Today this is a condo building called ‘The Captain French’. It was built in 1910 to Parr and Fee’s design for George H French – who really was a captain – or at least the owner of a number of seagoing vessels. French was born in Ontario and first shows up in New Westminster in 1891, aged 39 with his wife Cynthia, 32. It’s not possible to read exactly what his occupation is, but the family’s religious affiliation is identified as Salvation Army. In 1901 he was living in Vancouver (aged 48) with his wife, Cynthia (42), where the census recorded him as ‘master mariner’, and they are now Presbyterian. The street directory show the family living at 350 Alexander, and his business address was 145 Alexander. His 24-year-old son, Austin, was living at 328 Alexander, also a master mariner with his wife, Mildred, and their two children, Clara and baby George. In 1911 he was living on Beach Avenue, and curiously his wife’s name seems to be Simyeon, or something like it (although we’ve noted the frequent errors in that particular census – as well as the cheap nibs the census-takers used).
In 1910 Captain French’s tugs were listed as the Sea Lion, the St Clair and the Superior. A S French, who was living on Nelson Street was also involved in the tugboat company, but there was also the A S French Auto Co, founded in 1909, (whose premises had the same address as the Tug Boat Company). Austin French was also a Director of the Columbia Taxicab Co.
In 1911 Captain French had either abandoned the ocean, or was downplaying it and A S French and Co were his main advertised business interest. The company was run by Austin French, but George was a partner in the dealership for both Napier Motors and Stoddard Dayton Cars.
The Archives have an image of the Prime Minister, Sir Wilfrid Laurier in a Napier car in front of the CPR Station in August 16, 1910. Laurier opened the first Vancouver Exhibition at Hastings Park that year. The Napier was an expensive British-built automobile, noted for being the first car to cross the Rockies (from Boston to Vancouver) in 1904. Mulliner built the car’s aluminium body.
Stoddard Dayton were a new company with high quality vehicles built in Dayton, Ohio. By 1911, Stoddard-Dayton offered twenty models with four different engines, and by 1912 when the company had become part of the United States Motor Company the advertising claimed “None can go farther. None can go faster.” With the dramatic expansion of sales of much cheaper Ford and rival cars, the company ceased production in 1913.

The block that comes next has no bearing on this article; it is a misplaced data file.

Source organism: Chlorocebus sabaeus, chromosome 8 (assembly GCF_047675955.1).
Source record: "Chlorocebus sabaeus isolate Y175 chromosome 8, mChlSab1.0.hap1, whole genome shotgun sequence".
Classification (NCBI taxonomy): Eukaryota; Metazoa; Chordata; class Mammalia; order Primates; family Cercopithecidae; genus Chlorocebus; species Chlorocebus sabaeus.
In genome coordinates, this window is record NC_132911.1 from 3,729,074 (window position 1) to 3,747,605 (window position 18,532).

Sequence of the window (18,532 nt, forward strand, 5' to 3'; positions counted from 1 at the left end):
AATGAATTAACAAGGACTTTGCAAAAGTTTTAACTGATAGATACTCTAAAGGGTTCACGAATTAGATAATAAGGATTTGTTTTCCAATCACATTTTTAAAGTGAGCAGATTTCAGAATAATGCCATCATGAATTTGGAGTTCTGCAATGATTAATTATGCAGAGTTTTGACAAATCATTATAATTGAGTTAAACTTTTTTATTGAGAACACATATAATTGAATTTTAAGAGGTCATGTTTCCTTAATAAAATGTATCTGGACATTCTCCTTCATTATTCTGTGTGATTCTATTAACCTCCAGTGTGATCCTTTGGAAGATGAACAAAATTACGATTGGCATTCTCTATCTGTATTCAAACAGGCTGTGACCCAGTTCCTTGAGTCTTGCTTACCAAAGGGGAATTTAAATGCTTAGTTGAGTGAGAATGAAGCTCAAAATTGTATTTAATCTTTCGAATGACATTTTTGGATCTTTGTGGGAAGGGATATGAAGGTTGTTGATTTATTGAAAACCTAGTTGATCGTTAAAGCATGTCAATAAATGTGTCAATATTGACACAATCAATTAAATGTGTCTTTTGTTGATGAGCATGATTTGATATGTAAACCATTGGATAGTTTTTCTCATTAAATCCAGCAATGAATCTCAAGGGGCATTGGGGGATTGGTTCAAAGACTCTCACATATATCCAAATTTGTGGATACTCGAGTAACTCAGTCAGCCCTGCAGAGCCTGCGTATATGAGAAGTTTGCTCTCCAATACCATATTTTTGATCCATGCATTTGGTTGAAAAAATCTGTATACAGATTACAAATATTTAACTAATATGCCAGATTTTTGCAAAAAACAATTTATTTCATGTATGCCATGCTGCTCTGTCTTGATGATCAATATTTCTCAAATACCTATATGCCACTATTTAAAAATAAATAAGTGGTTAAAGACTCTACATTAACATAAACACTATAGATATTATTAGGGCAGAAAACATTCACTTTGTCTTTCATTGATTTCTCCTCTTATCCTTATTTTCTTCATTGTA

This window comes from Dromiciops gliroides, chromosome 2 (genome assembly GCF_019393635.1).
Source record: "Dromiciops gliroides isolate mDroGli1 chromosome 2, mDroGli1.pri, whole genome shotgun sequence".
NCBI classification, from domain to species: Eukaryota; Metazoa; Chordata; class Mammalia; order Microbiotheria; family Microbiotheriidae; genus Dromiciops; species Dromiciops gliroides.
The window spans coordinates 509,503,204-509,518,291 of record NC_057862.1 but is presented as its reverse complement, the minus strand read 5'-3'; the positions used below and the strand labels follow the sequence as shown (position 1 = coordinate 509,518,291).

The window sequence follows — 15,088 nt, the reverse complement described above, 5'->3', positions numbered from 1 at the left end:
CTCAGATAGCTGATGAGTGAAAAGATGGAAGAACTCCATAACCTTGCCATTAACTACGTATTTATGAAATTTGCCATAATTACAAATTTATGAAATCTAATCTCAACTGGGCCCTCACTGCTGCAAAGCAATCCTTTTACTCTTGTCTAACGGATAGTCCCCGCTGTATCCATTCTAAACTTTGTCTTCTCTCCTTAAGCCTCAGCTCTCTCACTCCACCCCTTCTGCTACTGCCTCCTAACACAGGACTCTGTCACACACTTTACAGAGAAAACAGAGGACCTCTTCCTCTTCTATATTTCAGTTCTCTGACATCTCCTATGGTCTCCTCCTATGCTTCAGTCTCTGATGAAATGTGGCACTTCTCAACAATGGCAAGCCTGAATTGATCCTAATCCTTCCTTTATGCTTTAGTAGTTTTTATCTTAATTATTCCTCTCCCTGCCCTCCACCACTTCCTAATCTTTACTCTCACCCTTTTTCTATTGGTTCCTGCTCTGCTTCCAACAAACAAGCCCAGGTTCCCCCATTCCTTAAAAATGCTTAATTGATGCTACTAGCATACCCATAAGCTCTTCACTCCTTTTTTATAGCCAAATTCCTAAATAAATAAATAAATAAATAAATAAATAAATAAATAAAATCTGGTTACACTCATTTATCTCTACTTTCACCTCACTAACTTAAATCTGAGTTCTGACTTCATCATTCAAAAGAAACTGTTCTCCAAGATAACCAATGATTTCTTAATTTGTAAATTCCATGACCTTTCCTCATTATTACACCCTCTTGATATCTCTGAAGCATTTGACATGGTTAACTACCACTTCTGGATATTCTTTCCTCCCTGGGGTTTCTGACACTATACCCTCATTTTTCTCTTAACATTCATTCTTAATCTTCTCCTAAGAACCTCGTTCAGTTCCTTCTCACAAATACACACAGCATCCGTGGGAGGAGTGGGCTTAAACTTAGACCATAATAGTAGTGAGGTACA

In 1911 the Daily World announced “The A. S. French Auto Co. are now occupying their new commodious quarters at 1027 Pender Street West, and have the largest fireproof and most up to date garage and sales rooms in British Columbia. They have a storage capacity for 600 cars, and carry besides a full line of accessories. The building is of reinforced concrete, absolutely fireproof, and with two floors, 66×132 feet In size. Each floor has a level driveway entrance, the lower being on Seaton street, and tha upper on Pender. When the outside decorations are completed, the building will present an extremely attractive appearance. “Any one wanting a. Napier car this season will have to hustle.” said Mr. A. S. French, “as the allotment for this year Is almost sold out. Nearly all the cars allotted us are In now, only five or six carloads remaining to be delivered. I have no idea how many Naplers have been sold in Vancouver without looking up the records, but as an instance of the way they are going I might mention that last week I sold over $42,000 worth, including the sales of Saturday night after dinner, which amounted to $19,500. We are open for business day and night. Besides the Napier we also handle the Stoddard – Dayton cars, which I consider the best car on the market for the money. The Napier is a British built car.” The showroom had cost $55,000, designed by ‘Blackmore’ (presumably E E Blackmore). Clearly with success like this Austin’s father could afford the new investment of the warehouse building he erected on Alexander Street at a cost of $24,000, built by Hoffmeister Bros, seen in this 1927 Vancouver Public Library image.
A S French continued in business, switching to selling the Overland cars in 1916 (at only $850), and in 1922 the Chandler, Cleveland and Liberty Six lines of vehicles. George, Austin, and Austin’s son, (also George) were all associated with the company.
The new warehouse had six tenants when it opened; Vancouver Scale and Butchers Supply Co, The International Battery Co Ltd, Shurley Deitrich Co Ltd (a saw manufacturer), Electrical Manufacturing Company, Kaufman Rubber Co Ltd and F F Henderson, manufacturers agents. In 1920 there was just one occupant, Martin Finlayson & Mather Ltd, the successors to the George Hunter Hardware Company. When the photo was taken in 1927 there were multiple tenants again, Ames Bros, (manufacturers agents) Imperial Stage Co Ltd, Wayne Pump and Tank Co, Wells Ltd, (who were ‘reconditioners’) Pacific Wire Ltd and Bartholomew Montgomery Ltd (electrical engineers).
By 1935 Gainers Meats had moved into part of the building – their name can still be seen painted on the back of the building. They shared the premises with the Consolidated Sales Book and Wax Paper Co Ltd, who were a paper wholesaling company (if their name left you guessing).